The observances of the killings that began in 1915 are important civic events in Armenia, bringing large numbers of people to a torchlight procession and visiting the sprawling Tsitsernakaberd memorial complex in Yerevan.
Prime Minister Nikol Pashinian says there will be no procession on Thursday night, but urged the capital’s residents to shine flashlights from their windows. The public will not be allowed on Tsitsernakabersd on Friday, the commemoration day. Armenians and many historians consider the killings to be genocide, but Turkey, successor of the Ottoman Empire, vehemently denies the claim.
BANGKOK — U.S. Secretary of State Mike Pompeo has accused China of taking advantage of the global preoccupation with the coronavirus crisis to push forward with its territorial ambitions in the South China Sea.
Pompeo made the accusation Thursday at a virtual meeting to discuss COVID-19 with the foreign ministers of the 10-member Association of Southeast Asian Nations.
Beijing’s expansive territorial and fishing claims in the South China Sea conflict with those of ASEAN’s maritime members and are sharply contested by Washington. Most other meeting participants’ statements focused on the health, economic and social problems wrought by COVID-19.
LONDON — The British government says another 616 more people with the coronavirus have died in U.K. hospitals, taking the total to nearly 19,000.
The daily increase reported was lower than the 759 in the previous 24-hour period.
The U.K.’s death toll is the fourth highest in Europe, behind Italy, Spain and France, all of whom have reported more than 20,000 deaths.
There has been increasing scrutiny of the U.K. figures in recent days for understating the actual number of people having died of COVID-19. They don’t include those who have died in care homes or elsewhere in the community.
The government also said the number of daily tests increased slightly to more than 23,000. The number remains well shy of the government’s target of 100,000 a day by the end of the month, an ambition that has met with widespread skepticism.
ZAGREB, Croatia — Croatia’s prime minister has announced a phased easing of lockdown measures against the new coronavirus. He says the situation in the European Union country appears under control but caution remains necessary.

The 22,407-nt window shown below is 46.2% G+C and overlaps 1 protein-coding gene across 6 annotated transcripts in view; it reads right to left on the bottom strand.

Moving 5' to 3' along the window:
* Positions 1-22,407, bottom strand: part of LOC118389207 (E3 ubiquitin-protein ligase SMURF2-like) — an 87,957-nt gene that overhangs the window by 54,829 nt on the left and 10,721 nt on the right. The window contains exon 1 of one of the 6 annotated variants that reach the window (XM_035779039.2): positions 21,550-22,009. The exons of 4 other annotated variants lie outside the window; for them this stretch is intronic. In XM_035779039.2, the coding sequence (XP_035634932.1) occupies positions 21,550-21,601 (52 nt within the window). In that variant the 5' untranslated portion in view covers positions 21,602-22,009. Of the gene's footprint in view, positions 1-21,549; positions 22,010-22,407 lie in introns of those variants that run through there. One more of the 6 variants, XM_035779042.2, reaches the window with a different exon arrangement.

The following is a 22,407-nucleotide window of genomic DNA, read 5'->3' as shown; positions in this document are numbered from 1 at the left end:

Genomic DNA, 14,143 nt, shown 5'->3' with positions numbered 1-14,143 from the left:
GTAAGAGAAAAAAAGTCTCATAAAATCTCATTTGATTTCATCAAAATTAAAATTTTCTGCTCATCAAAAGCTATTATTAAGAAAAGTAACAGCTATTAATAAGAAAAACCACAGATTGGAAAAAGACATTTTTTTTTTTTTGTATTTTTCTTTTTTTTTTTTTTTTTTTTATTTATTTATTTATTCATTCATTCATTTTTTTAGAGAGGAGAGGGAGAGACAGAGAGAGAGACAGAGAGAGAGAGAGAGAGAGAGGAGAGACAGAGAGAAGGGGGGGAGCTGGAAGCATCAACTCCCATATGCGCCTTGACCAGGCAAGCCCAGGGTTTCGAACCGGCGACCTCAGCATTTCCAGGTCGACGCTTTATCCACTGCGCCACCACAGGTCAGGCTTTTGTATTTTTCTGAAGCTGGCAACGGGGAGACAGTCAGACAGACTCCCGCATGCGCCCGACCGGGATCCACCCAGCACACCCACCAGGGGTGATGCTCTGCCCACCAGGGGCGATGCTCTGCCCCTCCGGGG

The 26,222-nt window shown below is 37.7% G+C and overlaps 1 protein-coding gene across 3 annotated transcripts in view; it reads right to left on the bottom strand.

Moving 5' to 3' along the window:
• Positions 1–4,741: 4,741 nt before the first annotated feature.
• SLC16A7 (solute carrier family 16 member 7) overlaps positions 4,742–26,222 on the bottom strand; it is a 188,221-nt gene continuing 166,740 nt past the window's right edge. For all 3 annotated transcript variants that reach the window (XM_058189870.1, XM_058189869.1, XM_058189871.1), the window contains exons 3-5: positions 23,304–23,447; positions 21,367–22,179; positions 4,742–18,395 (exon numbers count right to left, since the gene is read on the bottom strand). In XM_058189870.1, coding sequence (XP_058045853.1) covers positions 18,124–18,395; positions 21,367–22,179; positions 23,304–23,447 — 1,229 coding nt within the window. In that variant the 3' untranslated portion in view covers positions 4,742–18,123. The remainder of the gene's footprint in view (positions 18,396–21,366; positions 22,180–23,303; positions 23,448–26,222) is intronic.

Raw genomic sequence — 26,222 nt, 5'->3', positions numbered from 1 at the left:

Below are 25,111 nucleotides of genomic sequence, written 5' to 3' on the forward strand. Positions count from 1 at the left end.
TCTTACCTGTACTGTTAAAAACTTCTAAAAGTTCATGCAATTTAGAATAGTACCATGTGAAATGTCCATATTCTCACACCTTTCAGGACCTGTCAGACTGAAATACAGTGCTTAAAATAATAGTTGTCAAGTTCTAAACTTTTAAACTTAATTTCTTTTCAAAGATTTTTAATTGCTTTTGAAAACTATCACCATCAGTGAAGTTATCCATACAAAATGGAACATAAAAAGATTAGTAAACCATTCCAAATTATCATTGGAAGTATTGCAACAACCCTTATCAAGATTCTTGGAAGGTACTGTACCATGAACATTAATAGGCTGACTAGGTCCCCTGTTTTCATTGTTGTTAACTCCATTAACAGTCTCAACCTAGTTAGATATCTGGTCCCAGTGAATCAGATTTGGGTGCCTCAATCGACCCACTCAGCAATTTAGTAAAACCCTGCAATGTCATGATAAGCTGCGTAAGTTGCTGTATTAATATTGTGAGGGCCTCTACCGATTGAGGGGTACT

Andrej Plenkovic said Thursday that small trading businesses will reopen first next week along with bookstores, museums and art galleries. Individual sports training and some public transit will resume, he said.
The second phase in two weeks will include full restoration of the public health system and private clinics, as well as such services as beauty parlors. Plenkovic insisted that social distancing and hygienic measures will stay in place.
The third phase, on May 11, will pave the way for the reopening of shopping malls, pre-schools and primary education, as well as some universities. Smaller groups of up to 10 people will be allowed to gather. Parks may open as well as restaurants and cafes, but only outdoors.
“This is not the return to life before the epidemics,” Plenkovic said.
KUALA LUMPUR, Malaysia — Malaysia will extend its partial lockdown by another two weeks until May 12.
Although daily infections have dropped to double-digit in the past week, Prime Minister Muhyiddin Yassin says “we have not won the battle against the COVID-19 outbreak.”
Muhyiddin said the six-week closure of nonessential services and schools, that is due to end April 28 will continue until the government is confident of fully containing the virus.
In a in a televised speech Thursday he said if the number of cases continue to drop drastically, the government may lift the restrictions in phases. Malaysia has reported more than 5,600 infections.
SINGAPORE — Singapore has recorded more than 1,000 new cases Thursday to bring its total past 11,000. It has now overtaken South Korea to be the fourth worst-hit nation in Asia after China, India and Japan.
Fatality is low at 12. The numbers have consistently breached 1,000 daily since Monday because of aggressive testing of foreign workers locked down in crowded dormitories across the city-state.
The upsurge has forced Singapore to extend its partial lockdown by another four weeks until June 1.